Greenspan & Those High Oil Prices
Jude Wanniski
October 15, 2004


Memo To: Alan Greenspan
From: Jude Wanniski
Re: Record Oil Prices

Just a few minutes ago, Alan, I caught your talk in Washington on the record oil prices that are discouraging the financial markets. There is plenty of wisdom in your comments, as I especially agree with your debunking the idea that the world is running out of oil. We have discussed this issue several times over the last 30 years, from the time I was writing the energy editorials for the Wall Street Journal in the 1970s. You know that the fourfold jump in the price of a barrel of oil in 1973, from $2.50 to $10 a barrel, was not because the world was running out of oil, but because President Nixon had "floated the dollar" in August 1971. In other words, the dollar price of gold had floated up fourfold, to $140 from $35, and the Arab oil producers simply followed suit in order to maintain the real price of their oil.

Where I take issue with you is where you blame the high dollar price of oil today on factors other than the monetary policy of the U.S. You say, for example:

These heightened worries about the reliability of supply have led to a pronounced increase in the demand to hold larger precautionary inventories of oil. In addition to the ongoing endeavors of the oil industry to build inventories, demand from investors who have accumulated large net long positions in distant oil futures and options is expanding once again. Such speculative positions are claims against future oil holdings of oil firms. Currently, strained capacity has limited the ability of oil producers to quickly satisfy this markedly increased demand for inventory.

Adding to the difficulties is the rising consumption of oil, especially in China and India, both of which are expanding economically in ways that are relatively energy intensive. Even the recent notable pickup in OPEC output, by exhausting most of its remaining excess capacity, has only modestly satisfied overall demand. Output from producers outside OPEC has also increased materially, but investment in new producing wells has lagged, limiting growth of production in the near term.

The fact is, Alan, that these are all minor factors relative to the wide fluctuations in the dollar price of gold over the last dozen years -- swings which of course could not have occurred had the U.S. still been on the Bretton Woods gold standard. Remember I tried to warn you in early 1997 that unless you persuaded your Fed colleagues to switch from targeting the economy to targeting the gold price, that gold's decline would soon lead to a decline in the price of oil and all other commodities? As I made that argument to you repeatedly, even face-to-face, you surely remember.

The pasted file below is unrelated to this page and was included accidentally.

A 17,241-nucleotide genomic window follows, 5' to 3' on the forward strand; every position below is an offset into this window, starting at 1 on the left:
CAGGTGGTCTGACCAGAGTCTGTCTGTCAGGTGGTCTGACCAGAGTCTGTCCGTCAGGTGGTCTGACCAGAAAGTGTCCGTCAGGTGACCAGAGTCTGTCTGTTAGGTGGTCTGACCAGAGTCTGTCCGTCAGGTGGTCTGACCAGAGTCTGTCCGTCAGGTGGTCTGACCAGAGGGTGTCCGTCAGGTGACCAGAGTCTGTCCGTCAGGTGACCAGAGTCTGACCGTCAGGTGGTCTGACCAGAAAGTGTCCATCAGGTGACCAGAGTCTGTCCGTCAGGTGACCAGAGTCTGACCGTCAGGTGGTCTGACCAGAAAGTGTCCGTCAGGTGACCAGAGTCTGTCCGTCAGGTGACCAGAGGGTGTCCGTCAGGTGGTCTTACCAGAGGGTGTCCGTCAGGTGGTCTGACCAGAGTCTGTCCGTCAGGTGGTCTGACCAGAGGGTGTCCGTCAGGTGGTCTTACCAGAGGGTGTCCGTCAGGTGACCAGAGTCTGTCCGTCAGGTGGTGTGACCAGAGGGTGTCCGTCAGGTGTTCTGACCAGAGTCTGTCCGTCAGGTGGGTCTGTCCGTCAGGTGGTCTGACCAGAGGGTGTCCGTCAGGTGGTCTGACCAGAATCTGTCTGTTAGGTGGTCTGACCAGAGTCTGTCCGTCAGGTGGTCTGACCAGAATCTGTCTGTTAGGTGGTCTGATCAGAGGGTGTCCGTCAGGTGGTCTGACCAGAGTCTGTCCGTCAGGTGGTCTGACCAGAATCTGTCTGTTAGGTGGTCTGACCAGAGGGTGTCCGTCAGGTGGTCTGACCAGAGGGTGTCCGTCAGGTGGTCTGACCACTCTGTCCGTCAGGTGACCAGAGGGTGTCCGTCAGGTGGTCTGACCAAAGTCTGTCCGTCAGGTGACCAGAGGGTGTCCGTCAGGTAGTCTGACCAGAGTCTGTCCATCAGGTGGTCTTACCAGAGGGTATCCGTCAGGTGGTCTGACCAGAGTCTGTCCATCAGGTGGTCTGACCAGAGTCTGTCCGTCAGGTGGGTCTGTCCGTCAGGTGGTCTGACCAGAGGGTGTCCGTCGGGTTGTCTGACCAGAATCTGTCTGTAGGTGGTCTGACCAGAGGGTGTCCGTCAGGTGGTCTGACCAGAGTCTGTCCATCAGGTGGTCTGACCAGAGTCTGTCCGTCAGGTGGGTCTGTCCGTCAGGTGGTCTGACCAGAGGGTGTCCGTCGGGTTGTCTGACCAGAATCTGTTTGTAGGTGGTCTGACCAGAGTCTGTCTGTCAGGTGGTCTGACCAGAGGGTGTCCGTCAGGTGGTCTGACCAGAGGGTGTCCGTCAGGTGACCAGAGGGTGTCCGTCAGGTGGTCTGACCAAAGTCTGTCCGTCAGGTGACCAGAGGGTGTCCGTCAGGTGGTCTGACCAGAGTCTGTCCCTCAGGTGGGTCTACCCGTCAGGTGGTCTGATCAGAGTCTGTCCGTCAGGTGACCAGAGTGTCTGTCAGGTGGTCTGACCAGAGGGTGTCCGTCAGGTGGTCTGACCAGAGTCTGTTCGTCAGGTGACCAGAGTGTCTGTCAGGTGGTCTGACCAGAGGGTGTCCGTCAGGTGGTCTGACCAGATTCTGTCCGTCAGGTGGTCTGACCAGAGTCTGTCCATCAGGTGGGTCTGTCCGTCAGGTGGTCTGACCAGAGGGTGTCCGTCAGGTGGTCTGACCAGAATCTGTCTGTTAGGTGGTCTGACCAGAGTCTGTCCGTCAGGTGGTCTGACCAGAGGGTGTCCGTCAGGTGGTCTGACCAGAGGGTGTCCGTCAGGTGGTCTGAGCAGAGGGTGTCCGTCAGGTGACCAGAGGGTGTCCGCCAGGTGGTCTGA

In retrospect, you might admit that I knew what I was talking about. Oil fell from $25 bbl to below $10 in January 1999 and all other commodity prices collapsed as well. And it all happened because you decided "the gold signal" that you had been following all your adult life was no longer an indication of anything important. The press corps and political establishment feted you as "the maestro" because you had brought inflation down to almost nothing, but in the process the world energy industry shut down. It could not invest in infrastructure with costs of $15 a barrel when it could only sell oil for $10 bbl. I can't blame you completely, Alan, because everyone and his brother disagreed with me and agree with you. Still, you should have learned from the experience. Here you said today:

Although OPEC production quotas have been a significant factor in price determination for a third of a century, the story since 1973 has been as much about the power of markets as it has been about power over markets. The signals provided by market prices have eventually resolved even the most seemingly insurmountable difficulties of inadequate domestic supply in the United States. The gap projected between supply and demand in the immediate post-1973 period was feared by many to be so large that rationing would be the only practical solution.

Ah, the power of markets! Eventually, you note, markets have adjusted to supply and demand conditions in the world energy market. How nice that markets still work that way, but I'm afraid that "eventually" is not good enough, which is why we and the rest of mankind are burdened with $50+ oil when the price should be closer to $28 bbl.

For goodness sakes, Alan, you were a gold guy for almost your entire life, appreciating that its signal was instantaneous, not "eventual." Big difference, no? People make mistakes. President Bush made a biggie when he warred against Iraq and he may not be re-elected because of it. You made a biggie when you disavowed the gold signal. You don't have to bare your breast in public and ask forgiveness, or anything like that. Just make an adjustment in your public posture and bring the gold signal back into business. Every day you do not causes some unnecessary misery to someone in the world as you are one of the two or three most powerful men on the planet.